In act 1 of A Doll's House, Describe Nora and Helmer's marriage. Can their relationship be considered a good foundation for a marriage? Why or why not? In a 200-word response, answer the following question using in-text MLA citations.

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At the opening of Henrik Ibsen's A Doll's House, Torvald and Nora Helmer have a scene together that clearly defines their marriage.

Torvald belittles Nora and unceasingly patronizes her. Torvald calls Nora "my little lark," "my little squirrel," "my little spendthrift," "my little featherhead," "my little skylark," an...

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At the opening of Henrik Ibsen's A Doll's House, Torvald and Nora Helmer have a scene together that clearly defines their marriage.

Torvald belittles Nora and unceasingly patronizes her. Torvald calls Nora "my little lark," "my little squirrel," "my little spendthrift," "my little featherhead," "my little skylark," an "extravagant little person," "an odd little soul," "Miss Sweet-Tooth," "poor little girl," and "precious little singing-bird."

Torvald says that Nora thinks "like a woman."

For her part, Nora is tolerant and even accepting of Torvald's benevolent deprecation and loving misogyny. Nora tells Mrs. Linde, "The last eight years have been a happy time for me, I can tell you."

Nevertheless, Nora has secrets. She buys macaroons behind Torvald's back, then denies to his face that she's done so.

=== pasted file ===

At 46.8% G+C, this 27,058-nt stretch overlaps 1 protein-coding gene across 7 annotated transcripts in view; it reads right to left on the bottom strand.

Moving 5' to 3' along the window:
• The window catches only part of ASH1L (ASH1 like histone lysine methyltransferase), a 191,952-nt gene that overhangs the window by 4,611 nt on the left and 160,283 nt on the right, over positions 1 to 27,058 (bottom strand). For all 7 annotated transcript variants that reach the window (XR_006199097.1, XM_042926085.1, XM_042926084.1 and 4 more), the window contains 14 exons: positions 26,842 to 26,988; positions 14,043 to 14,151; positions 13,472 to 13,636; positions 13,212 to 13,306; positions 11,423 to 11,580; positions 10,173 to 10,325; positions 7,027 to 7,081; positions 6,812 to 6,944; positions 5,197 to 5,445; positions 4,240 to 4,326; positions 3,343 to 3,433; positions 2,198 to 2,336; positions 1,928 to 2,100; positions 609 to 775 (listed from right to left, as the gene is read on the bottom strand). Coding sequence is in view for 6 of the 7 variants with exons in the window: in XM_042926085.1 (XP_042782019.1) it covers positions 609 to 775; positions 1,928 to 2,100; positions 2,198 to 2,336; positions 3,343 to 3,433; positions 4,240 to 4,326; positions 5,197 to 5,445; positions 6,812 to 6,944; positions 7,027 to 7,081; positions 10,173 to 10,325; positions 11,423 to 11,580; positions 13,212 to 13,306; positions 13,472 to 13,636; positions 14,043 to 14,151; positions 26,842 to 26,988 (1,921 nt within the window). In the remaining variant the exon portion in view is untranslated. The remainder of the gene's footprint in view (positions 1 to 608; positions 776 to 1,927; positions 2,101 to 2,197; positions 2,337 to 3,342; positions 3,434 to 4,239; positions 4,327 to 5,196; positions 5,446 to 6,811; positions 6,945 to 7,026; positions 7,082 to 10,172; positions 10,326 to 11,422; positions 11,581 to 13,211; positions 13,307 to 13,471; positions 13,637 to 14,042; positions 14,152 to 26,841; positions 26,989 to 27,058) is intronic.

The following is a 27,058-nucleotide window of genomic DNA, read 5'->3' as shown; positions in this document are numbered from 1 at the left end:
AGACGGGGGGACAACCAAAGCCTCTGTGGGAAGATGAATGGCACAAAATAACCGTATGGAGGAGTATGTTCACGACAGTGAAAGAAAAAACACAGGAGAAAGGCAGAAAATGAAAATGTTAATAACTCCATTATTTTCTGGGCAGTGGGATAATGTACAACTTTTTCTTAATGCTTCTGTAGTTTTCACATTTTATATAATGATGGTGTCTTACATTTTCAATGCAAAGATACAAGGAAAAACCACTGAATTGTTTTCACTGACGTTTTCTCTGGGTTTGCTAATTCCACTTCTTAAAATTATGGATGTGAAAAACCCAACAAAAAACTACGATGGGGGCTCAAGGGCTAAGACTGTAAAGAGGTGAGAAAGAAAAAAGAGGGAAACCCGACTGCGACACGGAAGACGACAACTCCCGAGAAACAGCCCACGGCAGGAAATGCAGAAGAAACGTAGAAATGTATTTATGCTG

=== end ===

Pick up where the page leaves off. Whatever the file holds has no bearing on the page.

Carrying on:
She acquired a loan without Torvald's knowledge and consent so they could pay for Torvald's convalescence from illness and overwork. Nora knows quite well how Torvald feels about loans.

No debt, no borrowing. There can be no freedom or beauty about a home life that depends on borrowing and debt.

Nora manipulates Torvald into giving her money for household expenses, some of which she uses to pay back the loan. Torvald thinks that Nora's father gave the money to them as a gift.

Nora has another secret about the loan that Krogstad threatens to expose—namely that Nora forged her father's signature on the loan papers. Nora knows that Torvald would be devastated if he knew that Nora acquired a loan for his convalescence.

[H]ow painful and humiliating it would be for Torvald, with his manly independence, to know that he owed me anything! It would upset our mutual relations altogether; our beautiful happy home would no longer be what it is now.

Nora also knows that Torvald would be even more devastated and distressed if he knew that Nora acquired the loan illegally.

By the end of act 1, Nora's deceptions are adding up, and they threaten to undermine the all-too-insubstantial foundation of Nora and Torvald's marriage.

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